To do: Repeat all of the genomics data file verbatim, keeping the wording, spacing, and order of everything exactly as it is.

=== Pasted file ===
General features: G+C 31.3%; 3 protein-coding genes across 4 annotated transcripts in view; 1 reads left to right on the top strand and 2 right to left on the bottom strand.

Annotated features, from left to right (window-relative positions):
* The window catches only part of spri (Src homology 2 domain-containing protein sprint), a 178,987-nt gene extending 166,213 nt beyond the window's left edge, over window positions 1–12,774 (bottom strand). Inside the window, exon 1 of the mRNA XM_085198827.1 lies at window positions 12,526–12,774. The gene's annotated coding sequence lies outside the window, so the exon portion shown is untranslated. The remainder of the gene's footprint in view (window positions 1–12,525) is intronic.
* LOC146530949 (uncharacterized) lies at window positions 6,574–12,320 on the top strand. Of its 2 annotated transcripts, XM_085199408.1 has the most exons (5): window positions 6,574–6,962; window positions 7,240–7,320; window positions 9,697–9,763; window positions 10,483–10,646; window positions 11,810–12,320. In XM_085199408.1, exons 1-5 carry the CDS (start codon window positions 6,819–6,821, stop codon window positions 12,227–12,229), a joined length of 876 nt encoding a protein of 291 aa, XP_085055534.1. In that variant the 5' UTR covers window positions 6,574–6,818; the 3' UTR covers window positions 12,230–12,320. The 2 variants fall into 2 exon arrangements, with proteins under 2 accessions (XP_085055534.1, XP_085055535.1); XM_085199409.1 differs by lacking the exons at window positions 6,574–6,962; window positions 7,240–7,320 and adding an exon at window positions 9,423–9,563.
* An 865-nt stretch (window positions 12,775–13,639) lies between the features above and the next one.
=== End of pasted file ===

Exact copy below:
General features: G+C 31.3%; 3 protein-coding genes across 4 annotated transcripts in view; 1 reads left to right on the top strand and 2 right to left on the bottom strand.

Annotated features, from left to right (window-relative positions):
* The window catches only part of spri (Src homology 2 domain-containing protein sprint), a 178,987-nt gene extending 166,213 nt beyond the window's left edge, over window positions 1–12,774 (bottom strand). Inside the window, exon 1 of the mRNA XM_085198827.1 lies at window positions 12,526–12,774. The gene's annotated coding sequence lies outside the window, so the exon portion shown is untranslated. The remainder of the gene's footprint in view (window positions 1–12,525) is intronic.
* LOC146530949 (uncharacterized) lies at window positions 6,574–12,320 on the top strand. Of its 2 annotated transcripts, XM_085199408.1 has the most exons (5): window positions 6,574–6,962; window positions 7,240–7,320; window positions 9,697–9,763; window positions 10,483–10,646; window positions 11,810–12,320. In XM_085199408.1, exons 1-5 carry the CDS (start codon window positions 6,819–6,821, stop codon window positions 12,227–12,229), a joined length of 876 nt encoding a protein of 291 aa, XP_085055534.1. In that variant the 5' UTR covers window positions 6,574–6,818; the 3' UTR covers window positions 12,230–12,320. The 2 variants fall into 2 exon arrangements, with proteins under 2 accessions (XP_085055534.1, XP_085055535.1); XM_085199409.1 differs by lacking the exons at window positions 6,574–6,962; window positions 7,240–7,320 and adding an exon at window positions 9,423–9,563.
* An 865-nt stretch (window positions 12,775–13,639) lies between the features above and the next one.